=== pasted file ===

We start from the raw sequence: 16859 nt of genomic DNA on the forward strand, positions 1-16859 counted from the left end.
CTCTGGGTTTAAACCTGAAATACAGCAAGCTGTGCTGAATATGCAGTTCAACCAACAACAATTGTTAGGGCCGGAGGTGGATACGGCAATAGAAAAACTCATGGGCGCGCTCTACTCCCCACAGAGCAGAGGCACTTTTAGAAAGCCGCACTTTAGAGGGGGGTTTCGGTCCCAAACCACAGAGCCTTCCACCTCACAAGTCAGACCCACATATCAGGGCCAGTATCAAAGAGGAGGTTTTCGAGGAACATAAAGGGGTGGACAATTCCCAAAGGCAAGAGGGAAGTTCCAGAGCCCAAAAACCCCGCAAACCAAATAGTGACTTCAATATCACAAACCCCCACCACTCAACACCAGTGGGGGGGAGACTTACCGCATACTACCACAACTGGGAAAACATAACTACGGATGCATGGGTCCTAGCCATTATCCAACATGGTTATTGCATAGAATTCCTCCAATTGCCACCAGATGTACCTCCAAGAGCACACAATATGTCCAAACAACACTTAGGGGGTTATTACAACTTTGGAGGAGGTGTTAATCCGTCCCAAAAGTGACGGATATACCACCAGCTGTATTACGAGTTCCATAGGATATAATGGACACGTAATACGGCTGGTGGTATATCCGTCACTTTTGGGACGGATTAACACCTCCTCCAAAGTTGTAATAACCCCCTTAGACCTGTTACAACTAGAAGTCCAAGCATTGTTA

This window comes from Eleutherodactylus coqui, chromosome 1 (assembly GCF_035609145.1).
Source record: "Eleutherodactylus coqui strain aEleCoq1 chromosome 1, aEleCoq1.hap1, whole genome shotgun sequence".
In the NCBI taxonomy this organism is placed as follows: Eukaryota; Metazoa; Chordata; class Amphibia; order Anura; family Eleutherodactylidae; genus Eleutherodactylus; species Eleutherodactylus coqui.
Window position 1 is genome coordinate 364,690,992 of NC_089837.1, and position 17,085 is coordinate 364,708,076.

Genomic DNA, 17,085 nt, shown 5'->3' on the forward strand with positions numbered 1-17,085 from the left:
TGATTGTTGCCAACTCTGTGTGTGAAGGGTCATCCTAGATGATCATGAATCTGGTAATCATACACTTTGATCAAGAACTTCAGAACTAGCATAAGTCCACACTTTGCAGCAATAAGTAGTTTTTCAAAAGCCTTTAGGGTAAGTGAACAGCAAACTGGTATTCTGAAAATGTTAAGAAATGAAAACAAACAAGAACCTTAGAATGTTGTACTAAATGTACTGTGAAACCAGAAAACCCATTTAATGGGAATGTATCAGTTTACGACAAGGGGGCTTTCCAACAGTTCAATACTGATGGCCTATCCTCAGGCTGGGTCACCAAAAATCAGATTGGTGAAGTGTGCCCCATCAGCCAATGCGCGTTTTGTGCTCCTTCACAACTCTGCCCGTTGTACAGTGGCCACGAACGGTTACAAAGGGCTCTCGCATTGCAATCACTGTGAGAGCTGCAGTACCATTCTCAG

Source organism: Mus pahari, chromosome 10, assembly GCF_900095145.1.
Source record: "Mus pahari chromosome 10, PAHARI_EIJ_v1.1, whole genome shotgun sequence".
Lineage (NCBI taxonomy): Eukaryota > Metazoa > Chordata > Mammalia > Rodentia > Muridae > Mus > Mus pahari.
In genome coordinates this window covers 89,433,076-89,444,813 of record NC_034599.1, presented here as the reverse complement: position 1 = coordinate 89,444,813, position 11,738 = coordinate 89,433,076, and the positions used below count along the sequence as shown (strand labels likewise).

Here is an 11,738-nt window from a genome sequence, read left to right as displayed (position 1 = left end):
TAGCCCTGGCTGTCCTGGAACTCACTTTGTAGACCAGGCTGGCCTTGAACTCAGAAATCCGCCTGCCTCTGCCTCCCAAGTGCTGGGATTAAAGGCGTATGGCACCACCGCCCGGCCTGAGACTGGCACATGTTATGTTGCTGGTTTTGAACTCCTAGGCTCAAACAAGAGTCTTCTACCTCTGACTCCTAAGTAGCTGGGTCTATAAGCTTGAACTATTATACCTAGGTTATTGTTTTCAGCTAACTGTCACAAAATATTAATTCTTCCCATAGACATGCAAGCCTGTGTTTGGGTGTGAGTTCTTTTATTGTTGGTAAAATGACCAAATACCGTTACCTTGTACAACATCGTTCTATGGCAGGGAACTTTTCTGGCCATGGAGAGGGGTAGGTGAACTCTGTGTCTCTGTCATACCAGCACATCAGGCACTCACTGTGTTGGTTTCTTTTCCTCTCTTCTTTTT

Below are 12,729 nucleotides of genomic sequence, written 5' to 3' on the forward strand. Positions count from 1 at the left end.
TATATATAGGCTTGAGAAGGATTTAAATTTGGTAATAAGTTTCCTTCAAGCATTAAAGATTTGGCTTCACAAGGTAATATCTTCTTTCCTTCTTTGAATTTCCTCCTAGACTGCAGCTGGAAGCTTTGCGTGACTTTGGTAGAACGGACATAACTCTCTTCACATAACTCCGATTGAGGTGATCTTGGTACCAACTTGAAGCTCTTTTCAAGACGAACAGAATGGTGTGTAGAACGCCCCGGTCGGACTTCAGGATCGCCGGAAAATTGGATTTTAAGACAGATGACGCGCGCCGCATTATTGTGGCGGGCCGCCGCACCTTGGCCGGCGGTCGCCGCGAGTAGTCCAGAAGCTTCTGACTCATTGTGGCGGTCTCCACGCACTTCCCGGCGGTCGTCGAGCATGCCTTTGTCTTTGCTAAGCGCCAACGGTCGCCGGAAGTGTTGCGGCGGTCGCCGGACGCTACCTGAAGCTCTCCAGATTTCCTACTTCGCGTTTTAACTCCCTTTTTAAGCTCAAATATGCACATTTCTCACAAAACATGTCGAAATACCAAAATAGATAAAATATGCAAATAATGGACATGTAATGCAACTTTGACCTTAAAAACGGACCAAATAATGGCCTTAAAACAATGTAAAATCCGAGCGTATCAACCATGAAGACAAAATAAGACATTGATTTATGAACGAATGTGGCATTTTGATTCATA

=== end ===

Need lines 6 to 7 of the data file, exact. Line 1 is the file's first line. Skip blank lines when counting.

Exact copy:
Window position 1 is genome coordinate 364,690,992 of NC_089837.1, and position 17,085 is coordinate 364,708,076.

Genomic DNA, 17,085 nt, shown 5'->3' on the forward strand with positions numbered 1-17,085 from the left: